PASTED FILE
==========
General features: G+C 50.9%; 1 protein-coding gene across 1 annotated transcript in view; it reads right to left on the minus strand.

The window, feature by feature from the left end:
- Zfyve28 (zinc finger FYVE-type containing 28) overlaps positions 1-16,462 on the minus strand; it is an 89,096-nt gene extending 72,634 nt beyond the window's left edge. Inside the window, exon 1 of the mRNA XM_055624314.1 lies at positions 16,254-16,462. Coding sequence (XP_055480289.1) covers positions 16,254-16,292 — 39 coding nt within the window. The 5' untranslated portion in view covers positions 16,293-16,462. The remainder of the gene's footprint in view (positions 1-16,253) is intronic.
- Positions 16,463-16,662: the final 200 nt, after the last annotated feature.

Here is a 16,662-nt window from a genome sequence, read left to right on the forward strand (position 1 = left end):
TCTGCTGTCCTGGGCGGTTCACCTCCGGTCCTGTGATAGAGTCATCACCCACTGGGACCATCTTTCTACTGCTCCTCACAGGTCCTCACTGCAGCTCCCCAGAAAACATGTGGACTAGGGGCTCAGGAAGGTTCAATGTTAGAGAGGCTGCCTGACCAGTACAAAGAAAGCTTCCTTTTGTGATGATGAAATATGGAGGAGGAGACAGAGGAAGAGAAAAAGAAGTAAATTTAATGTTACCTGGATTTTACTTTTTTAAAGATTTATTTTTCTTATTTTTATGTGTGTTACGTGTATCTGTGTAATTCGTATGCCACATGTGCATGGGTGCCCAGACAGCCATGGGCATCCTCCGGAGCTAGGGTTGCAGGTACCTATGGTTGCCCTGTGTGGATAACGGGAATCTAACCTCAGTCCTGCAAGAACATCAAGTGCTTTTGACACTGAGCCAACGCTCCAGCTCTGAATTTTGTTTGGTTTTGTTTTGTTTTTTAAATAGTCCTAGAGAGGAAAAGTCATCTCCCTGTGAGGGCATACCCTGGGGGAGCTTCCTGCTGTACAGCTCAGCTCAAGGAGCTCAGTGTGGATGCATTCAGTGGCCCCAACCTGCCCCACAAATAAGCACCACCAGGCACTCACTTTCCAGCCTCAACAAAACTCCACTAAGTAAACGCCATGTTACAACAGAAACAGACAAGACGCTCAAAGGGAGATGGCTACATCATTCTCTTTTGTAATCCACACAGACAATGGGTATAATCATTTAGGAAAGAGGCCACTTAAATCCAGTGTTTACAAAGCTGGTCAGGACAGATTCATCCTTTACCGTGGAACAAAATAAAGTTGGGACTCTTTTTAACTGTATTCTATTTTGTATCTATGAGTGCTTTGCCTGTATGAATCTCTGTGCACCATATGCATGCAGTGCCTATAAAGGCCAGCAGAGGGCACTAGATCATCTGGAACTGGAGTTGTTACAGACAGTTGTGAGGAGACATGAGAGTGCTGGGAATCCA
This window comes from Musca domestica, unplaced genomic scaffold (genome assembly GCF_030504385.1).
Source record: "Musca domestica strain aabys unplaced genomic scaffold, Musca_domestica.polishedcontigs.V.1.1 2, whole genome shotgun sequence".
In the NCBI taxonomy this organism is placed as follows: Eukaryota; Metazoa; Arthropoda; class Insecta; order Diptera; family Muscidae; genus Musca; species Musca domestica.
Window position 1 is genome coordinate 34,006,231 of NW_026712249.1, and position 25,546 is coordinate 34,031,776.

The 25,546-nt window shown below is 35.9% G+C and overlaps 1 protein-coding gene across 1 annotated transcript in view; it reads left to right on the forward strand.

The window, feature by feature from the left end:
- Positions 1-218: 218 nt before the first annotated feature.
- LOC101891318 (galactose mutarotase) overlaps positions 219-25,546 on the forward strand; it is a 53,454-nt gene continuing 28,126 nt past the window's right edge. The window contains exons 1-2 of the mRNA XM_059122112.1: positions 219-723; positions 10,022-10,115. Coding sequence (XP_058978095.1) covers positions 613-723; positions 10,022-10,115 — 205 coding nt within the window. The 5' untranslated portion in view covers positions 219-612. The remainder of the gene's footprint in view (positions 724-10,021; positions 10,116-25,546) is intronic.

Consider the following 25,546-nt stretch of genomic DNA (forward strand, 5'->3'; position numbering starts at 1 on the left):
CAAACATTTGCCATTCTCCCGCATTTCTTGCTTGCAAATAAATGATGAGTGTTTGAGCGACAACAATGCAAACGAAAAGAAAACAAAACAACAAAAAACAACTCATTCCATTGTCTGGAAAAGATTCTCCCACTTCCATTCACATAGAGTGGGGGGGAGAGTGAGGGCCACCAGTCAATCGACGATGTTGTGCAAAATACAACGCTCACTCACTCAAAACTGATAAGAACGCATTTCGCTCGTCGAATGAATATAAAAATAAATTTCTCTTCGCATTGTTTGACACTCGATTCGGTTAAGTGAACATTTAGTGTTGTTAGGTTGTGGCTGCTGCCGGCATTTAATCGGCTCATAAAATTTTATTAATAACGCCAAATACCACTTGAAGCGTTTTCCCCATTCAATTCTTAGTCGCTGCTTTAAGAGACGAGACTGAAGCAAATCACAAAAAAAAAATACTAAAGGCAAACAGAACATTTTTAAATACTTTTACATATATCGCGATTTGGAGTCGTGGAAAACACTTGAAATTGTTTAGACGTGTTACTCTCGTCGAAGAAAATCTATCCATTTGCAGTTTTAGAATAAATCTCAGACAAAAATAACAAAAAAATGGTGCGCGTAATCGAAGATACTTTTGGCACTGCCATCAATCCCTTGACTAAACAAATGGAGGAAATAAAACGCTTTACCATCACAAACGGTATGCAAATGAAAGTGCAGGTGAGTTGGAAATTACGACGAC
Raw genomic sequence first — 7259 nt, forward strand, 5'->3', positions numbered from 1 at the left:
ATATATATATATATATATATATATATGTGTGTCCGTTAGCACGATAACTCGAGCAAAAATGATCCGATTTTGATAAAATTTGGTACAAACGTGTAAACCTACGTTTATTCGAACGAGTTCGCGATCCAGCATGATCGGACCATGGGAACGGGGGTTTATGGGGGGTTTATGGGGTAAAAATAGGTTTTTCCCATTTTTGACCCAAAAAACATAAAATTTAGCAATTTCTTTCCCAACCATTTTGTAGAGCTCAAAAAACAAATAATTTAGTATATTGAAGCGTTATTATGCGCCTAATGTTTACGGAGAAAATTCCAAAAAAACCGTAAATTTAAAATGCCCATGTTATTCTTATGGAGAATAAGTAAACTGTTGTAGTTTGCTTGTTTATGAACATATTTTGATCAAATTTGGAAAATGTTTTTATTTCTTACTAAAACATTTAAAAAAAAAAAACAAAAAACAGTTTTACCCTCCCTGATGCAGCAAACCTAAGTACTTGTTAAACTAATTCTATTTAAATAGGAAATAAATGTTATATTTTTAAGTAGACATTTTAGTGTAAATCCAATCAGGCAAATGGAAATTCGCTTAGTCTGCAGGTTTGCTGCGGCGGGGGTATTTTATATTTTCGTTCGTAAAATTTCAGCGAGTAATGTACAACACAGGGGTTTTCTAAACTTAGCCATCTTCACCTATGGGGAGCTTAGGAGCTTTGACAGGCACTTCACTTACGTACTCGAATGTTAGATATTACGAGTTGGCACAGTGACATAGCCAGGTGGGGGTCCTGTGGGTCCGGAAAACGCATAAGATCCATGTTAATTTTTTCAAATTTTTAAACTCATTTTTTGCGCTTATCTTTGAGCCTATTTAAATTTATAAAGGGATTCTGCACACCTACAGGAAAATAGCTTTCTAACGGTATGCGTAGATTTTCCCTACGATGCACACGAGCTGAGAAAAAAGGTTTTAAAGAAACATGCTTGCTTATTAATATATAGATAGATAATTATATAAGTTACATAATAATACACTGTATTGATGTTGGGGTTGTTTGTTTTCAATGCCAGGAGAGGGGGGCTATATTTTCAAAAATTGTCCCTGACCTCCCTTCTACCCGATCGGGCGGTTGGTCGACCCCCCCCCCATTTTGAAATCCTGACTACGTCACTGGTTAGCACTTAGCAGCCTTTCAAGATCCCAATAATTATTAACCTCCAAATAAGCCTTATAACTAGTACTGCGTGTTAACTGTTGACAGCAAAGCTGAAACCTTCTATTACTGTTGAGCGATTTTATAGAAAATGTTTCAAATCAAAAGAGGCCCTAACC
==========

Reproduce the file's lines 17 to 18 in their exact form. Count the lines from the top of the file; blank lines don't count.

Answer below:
Raw genomic sequence first — 7259 nt, forward strand, 5'->3', positions numbered from 1 at the left:
ATATATATATATATATATATATATATGTGTGTCCGTTAGCACGATAACTCGAGCAAAAATGATCCGATTTTGATAAAATTTGGTACAAACGTGTAAACCTACGTTTATTCGAACGAGTTCGCGATCCAGCATGATCGGACCATGGGAACGGGGGTTTATGGGGGGTTTATGGGGTAAAAATAGGTTTTTCCCATTTTTGACCCAAAAAACATAAAATTTAGCAATTTCTTTCCCAACCATTTTGTAGAGCTCAAAAAACAAATAATTTAGTATATTGAAGCGTTATTATGCGCCTAATGTTTACGGAGAAAATTCCAAAAAAACCGTAAATTTAAAATGCCCATGTTATTCTTATGGAGAATAAGTAAACTGTTGTAGTTTGCTTGTTTATGAACATATTTTGATCAAATTTGGAAAATGTTTTTATTTCTTACTAAAACATTTAAAAAAAAAAAACAAAAAACAGTTTTACCCTCCCTGATGCAGCAAACCTAAGTACTTGTTAAACTAATTCTATTTAAATAGGAAATAAATGTTATATTTTTAAGTAGACATTTTAGTGTAAATCCAATCAGGCAAATGGAAATTCGCTTAGTCTGCAGGTTTGCTGCGGCGGGGGTATTTTATATTTTCGTTCGTAAAATTTCAGCGAGTAATGTACAACACAGGGGTTTTCTAAACTTAGCCATCTTCACCTATGGGGAGCTTAGGAGCTTTGACAGGCACTTCACTTACGTACTCGAATGTTAGATATTACGAGTTGGCACAGTGACATAGCCAGGTGGGGGTCCTGTGGGTCCGGAAAACGCATAAGATCCATGTTAATTTTTTCAAATTTTTAAACTCATTTTTTGCGCTTATCTTTGAGCCTATTTAAATTTATAAAGGGATTCTGCACACCTACAGGAAAATAGCTTTCTAACGGTATGCGTAGATTTTCCCTACGATGCACACGAGCTGAGAAAAAAGGTTTTAAAGAAACATGCTTGCTTATTAATATATAGATAGATAATTATATAAGTTACATAATAATACACTGTATTGATGTTGGGGTTGTTTGTTTTCAATGCCAGGAGAGGGGGGCTATATTTTCAAAAATTGTCCCTGACCTCCCTTCTACCCGATCGGGCGGTTGGTCGACCCCCCCCCCATTTTGAAATCCTGACTACGTCACTGGTTAGCACTTAGCAGCCTTTCAAGATCCCAATAATTATTAACCTCCAAATAAGCCTTATAACTAGTACTGCGTGTTAACTGTTGACAGCAAAGCTGAAACCTTCTATTACTGTTGAGCGATTTTATAGAAAATGTTTCAAATCAAAAGAGGCCCTAACC